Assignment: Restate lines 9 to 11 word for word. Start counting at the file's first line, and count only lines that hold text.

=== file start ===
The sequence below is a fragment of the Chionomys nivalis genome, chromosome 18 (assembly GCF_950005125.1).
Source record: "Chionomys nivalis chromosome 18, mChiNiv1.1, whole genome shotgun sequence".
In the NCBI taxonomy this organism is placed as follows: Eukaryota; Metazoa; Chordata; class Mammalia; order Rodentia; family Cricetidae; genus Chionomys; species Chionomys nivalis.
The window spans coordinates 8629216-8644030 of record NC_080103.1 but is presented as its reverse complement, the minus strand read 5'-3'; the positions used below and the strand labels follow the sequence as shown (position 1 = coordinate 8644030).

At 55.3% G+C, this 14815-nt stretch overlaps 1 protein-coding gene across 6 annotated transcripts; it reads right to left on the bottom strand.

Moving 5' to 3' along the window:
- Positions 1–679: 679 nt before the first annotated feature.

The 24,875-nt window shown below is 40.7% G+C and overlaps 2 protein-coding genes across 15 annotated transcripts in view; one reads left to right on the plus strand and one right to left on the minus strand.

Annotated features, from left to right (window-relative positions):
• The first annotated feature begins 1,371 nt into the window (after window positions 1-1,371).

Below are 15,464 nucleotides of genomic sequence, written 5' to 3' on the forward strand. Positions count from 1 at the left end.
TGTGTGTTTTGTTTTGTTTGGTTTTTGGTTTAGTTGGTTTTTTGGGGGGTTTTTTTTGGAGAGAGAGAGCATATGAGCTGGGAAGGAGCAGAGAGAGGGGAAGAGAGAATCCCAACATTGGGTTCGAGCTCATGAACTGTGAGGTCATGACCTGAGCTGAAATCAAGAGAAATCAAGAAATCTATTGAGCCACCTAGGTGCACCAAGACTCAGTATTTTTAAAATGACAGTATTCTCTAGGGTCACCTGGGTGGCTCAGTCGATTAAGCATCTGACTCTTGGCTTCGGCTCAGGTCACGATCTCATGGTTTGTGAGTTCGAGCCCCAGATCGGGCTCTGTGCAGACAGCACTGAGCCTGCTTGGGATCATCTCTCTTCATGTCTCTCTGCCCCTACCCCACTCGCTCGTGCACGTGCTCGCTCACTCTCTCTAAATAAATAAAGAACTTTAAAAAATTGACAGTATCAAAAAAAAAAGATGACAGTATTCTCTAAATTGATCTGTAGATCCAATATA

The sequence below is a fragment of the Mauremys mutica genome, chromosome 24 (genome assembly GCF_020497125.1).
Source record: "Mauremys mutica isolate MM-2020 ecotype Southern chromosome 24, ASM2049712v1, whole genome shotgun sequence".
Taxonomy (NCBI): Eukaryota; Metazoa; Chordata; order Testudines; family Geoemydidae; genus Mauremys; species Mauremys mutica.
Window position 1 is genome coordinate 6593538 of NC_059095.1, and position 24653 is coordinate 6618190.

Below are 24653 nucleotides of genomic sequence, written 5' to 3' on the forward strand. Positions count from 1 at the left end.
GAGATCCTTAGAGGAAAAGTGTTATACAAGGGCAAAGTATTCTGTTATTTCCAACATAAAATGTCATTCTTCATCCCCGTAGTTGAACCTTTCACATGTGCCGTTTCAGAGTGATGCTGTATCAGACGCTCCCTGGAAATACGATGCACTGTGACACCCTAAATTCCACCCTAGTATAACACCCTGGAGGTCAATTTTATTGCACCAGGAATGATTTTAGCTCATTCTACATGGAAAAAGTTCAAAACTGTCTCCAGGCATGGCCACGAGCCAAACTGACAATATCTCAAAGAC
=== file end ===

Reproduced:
Annotated features, from left to right (window-relative positions):
• The first annotated feature begins 1,371 nt into the window (after window positions 1-1,371).

Below are 15,464 nucleotides of genomic sequence, written 5' to 3' on the forward strand. Positions count from 1 at the left end.